RIO DE JANEIRO, June 20 – A “Miss BumBum” who claims she slept with Cristiano Ronaldo, a Chilean stadium invasion and a Lionel Messi fan who snuck into Argentina’s training camp cast an unflattering spotlight on World Cup security Wednesday.
Just when Brazil was soaking up praise for a relatively snag-free tournament the three security breaches gave organizers some of their most embarrassing moments yet and prompted football’s world governing body FIFA to reassess its measures.
First, the Miss BumBum incident.
Andressa Urach, a former contestant in a pageant to choose Brazil’s sexiest female posterior, was frog-marched out of Portugal’s training ground by security staff just minutes before Ronaldo and his team took to the pitch.
Urach and the world player of the year have something of a history — or so says Urach.
British newspapers last year reported claims from her that Ronaldo, 29, had cheated on his girlfriend Irina Shayk with her.
At the time, the Portuguese superstar angrily denied the claims, tweeting that he was “deeply outraged by a situation intended, in vain, to affect my personal life.”
Urach, a co-host on a Brazilian variety program called the Muito Show, has been determined to get Ronaldo’s attention at the World Cup.
Last week she reportedly welcomed him to Campinas, the southeast Brazilian city where Portugal are based, by painting his green and red shirt onto her naked skin and holding up a sign that said “Kisses C. Ronaldo.”
She appeared to be planning another media stunt Wednesday. She had a microphone in her hand and was apparently wearing official accreditation.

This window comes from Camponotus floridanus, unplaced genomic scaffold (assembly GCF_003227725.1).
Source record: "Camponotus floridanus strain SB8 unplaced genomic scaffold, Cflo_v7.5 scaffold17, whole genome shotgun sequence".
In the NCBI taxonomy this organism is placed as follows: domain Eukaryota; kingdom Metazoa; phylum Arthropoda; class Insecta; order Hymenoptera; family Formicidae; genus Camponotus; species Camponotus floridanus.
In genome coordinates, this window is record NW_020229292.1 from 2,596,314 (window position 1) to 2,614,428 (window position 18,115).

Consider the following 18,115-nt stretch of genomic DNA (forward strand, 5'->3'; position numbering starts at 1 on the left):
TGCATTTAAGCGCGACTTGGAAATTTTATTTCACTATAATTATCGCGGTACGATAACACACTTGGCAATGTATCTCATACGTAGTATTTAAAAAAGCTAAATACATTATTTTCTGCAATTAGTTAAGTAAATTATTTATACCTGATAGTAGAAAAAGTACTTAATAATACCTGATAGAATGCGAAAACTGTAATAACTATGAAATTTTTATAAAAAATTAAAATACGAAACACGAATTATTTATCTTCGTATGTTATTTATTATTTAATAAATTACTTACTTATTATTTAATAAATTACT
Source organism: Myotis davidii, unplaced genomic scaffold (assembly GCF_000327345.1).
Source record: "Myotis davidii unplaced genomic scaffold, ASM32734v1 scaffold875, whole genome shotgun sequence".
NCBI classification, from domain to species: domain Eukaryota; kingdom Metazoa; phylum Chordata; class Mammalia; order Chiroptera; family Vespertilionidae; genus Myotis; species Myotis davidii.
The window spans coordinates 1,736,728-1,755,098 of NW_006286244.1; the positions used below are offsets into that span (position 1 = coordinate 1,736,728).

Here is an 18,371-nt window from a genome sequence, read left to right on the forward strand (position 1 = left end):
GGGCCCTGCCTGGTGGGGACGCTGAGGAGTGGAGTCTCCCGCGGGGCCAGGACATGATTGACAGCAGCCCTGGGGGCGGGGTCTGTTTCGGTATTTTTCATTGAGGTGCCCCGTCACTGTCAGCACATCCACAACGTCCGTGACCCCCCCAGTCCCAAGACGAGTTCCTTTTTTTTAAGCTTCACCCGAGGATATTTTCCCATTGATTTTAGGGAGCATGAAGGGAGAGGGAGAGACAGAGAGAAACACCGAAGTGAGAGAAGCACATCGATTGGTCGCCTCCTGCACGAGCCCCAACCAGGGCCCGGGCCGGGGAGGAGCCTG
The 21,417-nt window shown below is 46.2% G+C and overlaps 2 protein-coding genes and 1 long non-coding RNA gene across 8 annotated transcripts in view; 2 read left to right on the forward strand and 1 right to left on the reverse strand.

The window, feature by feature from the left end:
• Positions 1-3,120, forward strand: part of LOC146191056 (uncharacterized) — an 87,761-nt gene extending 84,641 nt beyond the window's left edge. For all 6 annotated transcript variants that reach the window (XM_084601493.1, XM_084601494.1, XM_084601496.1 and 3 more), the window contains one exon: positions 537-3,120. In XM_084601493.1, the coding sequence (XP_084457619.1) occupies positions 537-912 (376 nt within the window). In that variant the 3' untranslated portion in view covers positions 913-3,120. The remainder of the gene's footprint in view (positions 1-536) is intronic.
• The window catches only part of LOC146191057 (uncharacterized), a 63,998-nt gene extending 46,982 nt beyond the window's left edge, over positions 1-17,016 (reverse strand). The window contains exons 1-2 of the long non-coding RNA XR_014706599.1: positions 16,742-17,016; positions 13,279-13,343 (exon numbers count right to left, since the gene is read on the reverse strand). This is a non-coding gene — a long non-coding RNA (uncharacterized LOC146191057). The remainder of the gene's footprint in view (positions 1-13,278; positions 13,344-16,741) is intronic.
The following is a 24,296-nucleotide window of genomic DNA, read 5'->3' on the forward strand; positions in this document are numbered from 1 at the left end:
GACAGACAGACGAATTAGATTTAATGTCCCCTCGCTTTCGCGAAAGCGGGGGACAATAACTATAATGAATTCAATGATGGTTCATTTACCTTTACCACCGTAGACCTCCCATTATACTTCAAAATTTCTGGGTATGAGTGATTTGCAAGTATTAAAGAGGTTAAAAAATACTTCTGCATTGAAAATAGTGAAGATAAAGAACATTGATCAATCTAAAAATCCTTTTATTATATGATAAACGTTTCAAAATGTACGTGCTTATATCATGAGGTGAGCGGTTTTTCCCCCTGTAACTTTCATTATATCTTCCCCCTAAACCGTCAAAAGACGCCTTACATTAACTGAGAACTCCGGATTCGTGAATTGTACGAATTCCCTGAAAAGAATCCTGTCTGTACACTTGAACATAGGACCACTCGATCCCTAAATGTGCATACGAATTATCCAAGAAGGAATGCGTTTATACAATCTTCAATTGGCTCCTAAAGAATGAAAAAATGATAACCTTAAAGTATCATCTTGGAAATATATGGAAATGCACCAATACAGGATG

But, surrounded by a knot of photographers, she was unceremoniously ushered from the premises.
After the incident, she tweeted: “I came to give good luck to C7 (Ronaldo) and was removed from the pitch and they took away my press credentials.
“Where is the freedom of expression?”
Soon after Urach’s ejection came news that Brazilian security services had detained a man who sneaked into Argentina’s training camp in Belo Horizonte to seek star striker Messi’s autograph.
The 33-year-old Brazilian, who had received a t-shirt from Messi last week after cleaning his boots, was seen crying as he was led away.
He told police he just wanted to get the shirt signed.
– Chilean invasion –
Organizers’ security woes only got worse when scores of ticketless Chilean fans gate-crashed Rio de Janeiro’s Maracana Stadium, breaking through fences in a desperate rush to see their team play Spain.
The fans, many wearing Chile’s red jersey, shattered a glass door at the media center, broke fences and partition walls, and swarmed into internal corridors before security guards stopped them.
Brazilian authorities arrested 85 people and ordered them to leave the country.
FIFA said none of the intruders had made it into the stands to see their team’s stunning 2-0 victory, which put Chile into the second round and sent defending champions Spain packing.
But a security guard said some had found their way into the stands.
The incident took place despite the presence of 1,500 security staff at the stadium, plus about 5,000 police on duty in the surrounding area, a security guard told AFP.
Afterwards FIFA said it would soon announce new security measures.
It is the second time this week that fans have broken into the iconic Maracana Stadium, which will host the July 13 final.
On Sunday a group of fans in Argentina colors smashed through an entry gate ahead of the Argentina-Bosnia game.
Nine people were arrested after that incident.
Other fans have been more crafty sneaking their way in.
Four Argentine fans got into last Thursday’s opening game between Brazil and Croatia by convincing a receptionist at a five-star hotel that they were representatives of an international company with commercial links to FIFA.
The woman, without asking many questions, handed them VIP tickets to the game — where they took pictures of themselves with Brazilian football legend Ronaldo, which they later showed to AFP.
But in a victory for security guards, they were thrown out when the flip-flops they were wearing gave them away.